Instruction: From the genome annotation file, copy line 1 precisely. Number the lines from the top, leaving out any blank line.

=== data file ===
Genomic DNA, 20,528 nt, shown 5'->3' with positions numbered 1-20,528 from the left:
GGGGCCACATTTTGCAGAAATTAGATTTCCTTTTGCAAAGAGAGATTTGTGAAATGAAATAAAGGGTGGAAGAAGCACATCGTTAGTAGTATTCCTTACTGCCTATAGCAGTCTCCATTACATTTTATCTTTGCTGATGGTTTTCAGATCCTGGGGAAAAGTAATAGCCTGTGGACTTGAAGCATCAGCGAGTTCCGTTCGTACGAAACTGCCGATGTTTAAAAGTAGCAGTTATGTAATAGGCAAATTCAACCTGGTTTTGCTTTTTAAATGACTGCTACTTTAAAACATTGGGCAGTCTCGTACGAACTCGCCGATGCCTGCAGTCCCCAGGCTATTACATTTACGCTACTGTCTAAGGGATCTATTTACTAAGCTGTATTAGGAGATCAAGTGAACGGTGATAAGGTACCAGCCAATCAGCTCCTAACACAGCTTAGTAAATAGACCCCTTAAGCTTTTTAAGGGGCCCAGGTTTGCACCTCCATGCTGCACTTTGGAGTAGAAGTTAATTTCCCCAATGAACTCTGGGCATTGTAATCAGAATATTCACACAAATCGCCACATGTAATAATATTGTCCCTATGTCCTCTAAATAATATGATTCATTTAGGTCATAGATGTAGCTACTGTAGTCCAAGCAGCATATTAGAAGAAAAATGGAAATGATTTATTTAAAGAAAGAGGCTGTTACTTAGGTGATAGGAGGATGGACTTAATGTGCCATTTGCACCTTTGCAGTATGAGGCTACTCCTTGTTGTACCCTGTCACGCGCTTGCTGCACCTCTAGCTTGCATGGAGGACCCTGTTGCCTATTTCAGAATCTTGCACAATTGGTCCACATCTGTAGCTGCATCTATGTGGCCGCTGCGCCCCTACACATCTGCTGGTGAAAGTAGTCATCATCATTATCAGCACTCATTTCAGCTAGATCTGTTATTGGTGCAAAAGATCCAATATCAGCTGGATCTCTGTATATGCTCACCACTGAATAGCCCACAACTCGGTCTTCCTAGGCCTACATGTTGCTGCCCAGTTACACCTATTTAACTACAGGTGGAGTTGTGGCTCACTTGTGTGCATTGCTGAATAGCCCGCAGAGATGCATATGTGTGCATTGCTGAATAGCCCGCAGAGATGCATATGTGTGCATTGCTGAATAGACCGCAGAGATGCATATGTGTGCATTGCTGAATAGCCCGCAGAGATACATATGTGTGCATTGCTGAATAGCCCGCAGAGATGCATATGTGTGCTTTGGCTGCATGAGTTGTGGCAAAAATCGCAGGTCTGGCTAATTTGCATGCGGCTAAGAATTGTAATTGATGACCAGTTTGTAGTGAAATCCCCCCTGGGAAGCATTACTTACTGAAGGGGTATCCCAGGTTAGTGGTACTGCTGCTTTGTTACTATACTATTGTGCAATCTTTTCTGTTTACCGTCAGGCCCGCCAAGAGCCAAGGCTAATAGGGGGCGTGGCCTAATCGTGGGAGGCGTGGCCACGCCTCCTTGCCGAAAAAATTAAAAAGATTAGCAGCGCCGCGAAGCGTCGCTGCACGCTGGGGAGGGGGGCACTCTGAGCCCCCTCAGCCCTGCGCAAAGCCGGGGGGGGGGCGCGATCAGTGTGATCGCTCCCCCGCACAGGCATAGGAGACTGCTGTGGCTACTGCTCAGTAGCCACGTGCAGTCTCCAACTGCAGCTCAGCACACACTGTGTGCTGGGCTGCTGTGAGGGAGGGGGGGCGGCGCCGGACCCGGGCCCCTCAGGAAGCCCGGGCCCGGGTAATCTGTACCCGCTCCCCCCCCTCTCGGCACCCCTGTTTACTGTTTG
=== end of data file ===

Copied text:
Genomic DNA, 20,528 nt, shown 5'->3' with positions numbered 1-20,528 from the left: